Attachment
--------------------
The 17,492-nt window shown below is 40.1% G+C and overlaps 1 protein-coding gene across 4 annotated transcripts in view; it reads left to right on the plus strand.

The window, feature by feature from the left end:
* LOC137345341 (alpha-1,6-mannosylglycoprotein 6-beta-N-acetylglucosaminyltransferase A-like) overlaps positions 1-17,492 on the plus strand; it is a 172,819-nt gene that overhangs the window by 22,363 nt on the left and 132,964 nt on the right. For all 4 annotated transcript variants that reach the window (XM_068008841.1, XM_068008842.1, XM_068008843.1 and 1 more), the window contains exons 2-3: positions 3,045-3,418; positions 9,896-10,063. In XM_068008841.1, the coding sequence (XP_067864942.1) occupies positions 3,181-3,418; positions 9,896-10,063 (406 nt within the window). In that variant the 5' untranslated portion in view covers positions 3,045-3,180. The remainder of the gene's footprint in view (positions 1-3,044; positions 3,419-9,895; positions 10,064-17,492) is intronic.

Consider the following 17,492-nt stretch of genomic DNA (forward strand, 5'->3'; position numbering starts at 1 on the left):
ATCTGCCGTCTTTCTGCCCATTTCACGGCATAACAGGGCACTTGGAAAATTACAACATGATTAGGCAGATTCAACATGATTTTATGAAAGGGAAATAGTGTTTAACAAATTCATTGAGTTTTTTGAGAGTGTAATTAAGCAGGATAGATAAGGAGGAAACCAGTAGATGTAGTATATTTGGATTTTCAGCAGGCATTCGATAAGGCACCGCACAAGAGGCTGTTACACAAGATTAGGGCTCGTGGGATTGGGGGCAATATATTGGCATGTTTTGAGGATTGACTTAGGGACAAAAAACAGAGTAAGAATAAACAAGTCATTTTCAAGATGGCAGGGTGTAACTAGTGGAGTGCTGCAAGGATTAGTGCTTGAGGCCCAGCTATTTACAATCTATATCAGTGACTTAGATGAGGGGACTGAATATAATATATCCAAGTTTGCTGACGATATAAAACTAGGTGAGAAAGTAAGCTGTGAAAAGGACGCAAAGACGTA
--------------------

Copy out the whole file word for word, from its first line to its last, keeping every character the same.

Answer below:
The 17,492-nt window shown below is 40.1% G+C and overlaps 1 protein-coding gene across 4 annotated transcripts in view; it reads left to right on the plus strand.

The window, feature by feature from the left end:
* LOC137345341 (alpha-1,6-mannosylglycoprotein 6-beta-N-acetylglucosaminyltransferase A-like) overlaps positions 1-17,492 on the plus strand; it is a 172,819-nt gene that overhangs the window by 22,363 nt on the left and 132,964 nt on the right. For all 4 annotated transcript variants that reach the window (XM_068008841.1, XM_068008842.1, XM_068008843.1 and 1 more), the window contains exons 2-3: positions 3,045-3,418; positions 9,896-10,063. In XM_068008841.1, the coding sequence (XP_067864942.1) occupies positions 3,181-3,418; positions 9,896-10,063 (406 nt within the window). In that variant the 5' untranslated portion in view covers positions 3,045-3,180. The remainder of the gene's footprint in view (positions 1-3,044; positions 3,419-9,895; positions 10,064-17,492) is intronic.

Consider the following 17,492-nt stretch of genomic DNA (forward strand, 5'->3'; position numbering starts at 1 on the left):
ATCTGCCGTCTTTCTGCCCATTTCACGGCATAACAGGGCACTTGGAAAATTACAACATGATTAGGCAGATTCAACATGATTTTATGAAAGGGAAATAGTGTTTAACAAATTCATTGAGTTTTTTGAGAGTGTAATTAAGCAGGATAGATAAGGAGGAAACCAGTAGATGTAGTATATTTGGATTTTCAGCAGGCATTCGATAAGGCACCGCACAAGAGGCTGTTACACAAGATTAGGGCTCGTGGGATTGGGGGCAATATATTGGCATGTTTTGAGGATTGACTTAGGGACAAAAAACAGAGTAAGAATAAACAAGTCATTTTCAAGATGGCAGGGTGTAACTAGTGGAGTGCTGCAAGGATTAGTGCTTGAGGCCCAGCTATTTACAATCTATATCAGTGACTTAGATGAGGGGACTGAATATAATATATCCAAGTTTGCTGACGATATAAAACTAGGTGAGAAAGTAAGCTGTGAAAAGGACGCAAAGACGTA